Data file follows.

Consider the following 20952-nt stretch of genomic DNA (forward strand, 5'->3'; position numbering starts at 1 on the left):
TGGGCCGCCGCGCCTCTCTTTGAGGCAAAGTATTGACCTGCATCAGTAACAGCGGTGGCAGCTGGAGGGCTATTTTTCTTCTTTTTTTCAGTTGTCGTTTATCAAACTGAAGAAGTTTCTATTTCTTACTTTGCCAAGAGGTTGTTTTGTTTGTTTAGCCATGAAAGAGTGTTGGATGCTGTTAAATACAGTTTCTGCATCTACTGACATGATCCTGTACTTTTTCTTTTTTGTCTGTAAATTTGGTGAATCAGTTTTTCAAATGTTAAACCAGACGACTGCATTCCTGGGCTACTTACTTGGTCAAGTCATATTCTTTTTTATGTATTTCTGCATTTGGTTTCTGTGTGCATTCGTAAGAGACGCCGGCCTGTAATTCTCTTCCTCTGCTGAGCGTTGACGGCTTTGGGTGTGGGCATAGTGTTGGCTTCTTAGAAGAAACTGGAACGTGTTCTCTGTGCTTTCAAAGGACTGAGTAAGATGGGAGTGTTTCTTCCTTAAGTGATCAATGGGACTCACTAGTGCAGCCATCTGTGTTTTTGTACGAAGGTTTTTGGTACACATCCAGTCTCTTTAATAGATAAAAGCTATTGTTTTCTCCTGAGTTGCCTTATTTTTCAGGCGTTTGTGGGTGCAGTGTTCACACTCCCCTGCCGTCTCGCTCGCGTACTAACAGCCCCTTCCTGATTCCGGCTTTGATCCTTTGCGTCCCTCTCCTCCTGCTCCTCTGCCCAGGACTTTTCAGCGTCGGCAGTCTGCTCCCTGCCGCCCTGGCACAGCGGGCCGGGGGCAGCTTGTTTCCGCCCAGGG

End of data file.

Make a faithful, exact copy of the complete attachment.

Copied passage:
Consider the following 20952-nt stretch of genomic DNA (forward strand, 5'->3'; position numbering starts at 1 on the left):
TGGGCCGCCGCGCCTCTCTTTGAGGCAAAGTATTGACCTGCATCAGTAACAGCGGTGGCAGCTGGAGGGCTATTTTTCTTCTTTTTTTCAGTTGTCGTTTATCAAACTGAAGAAGTTTCTATTTCTTACTTTGCCAAGAGGTTGTTTTGTTTGTTTAGCCATGAAAGAGTGTTGGATGCTGTTAAATACAGTTTCTGCATCTACTGACATGATCCTGTACTTTTTCTTTTTTGTCTGTAAATTTGGTGAATCAGTTTTTCAAATGTTAAACCAGACGACTGCATTCCTGGGCTACTTACTTGGTCAAGTCATATTCTTTTTTATGTATTTCTGCATTTGGTTTCTGTGTGCATTCGTAAGAGACGCCGGCCTGTAATTCTCTTCCTCTGCTGAGCGTTGACGGCTTTGGGTGTGGGCATAGTGTTGGCTTCTTAGAAGAAACTGGAACGTGTTCTCTGTGCTTTCAAAGGACTGAGTAAGATGGGAGTGTTTCTTCCTTAAGTGATCAATGGGACTCACTAGTGCAGCCATCTGTGTTTTTGTACGAAGGTTTTTGGTACACATCCAGTCTCTTTAATAGATAAAAGCTATTGTTTTCTCCTGAGTTGCCTTATTTTTCAGGCGTTTGTGGGTGCAGTGTTCACACTCCCCTGCCGTCTCGCTCGCGTACTAACAGCCCCTTCCTGATTCCGGCTTTGATCCTTTGCGTCCCTCTCCTCCTGCTCCTCTGCCCAGGACTTTTCAGCGTCGGCAGTCTGCTCCCTGCCGCCCTGGCACAGCGGGCCGGGGGCAGCTTGTTTCCGCCCAGGG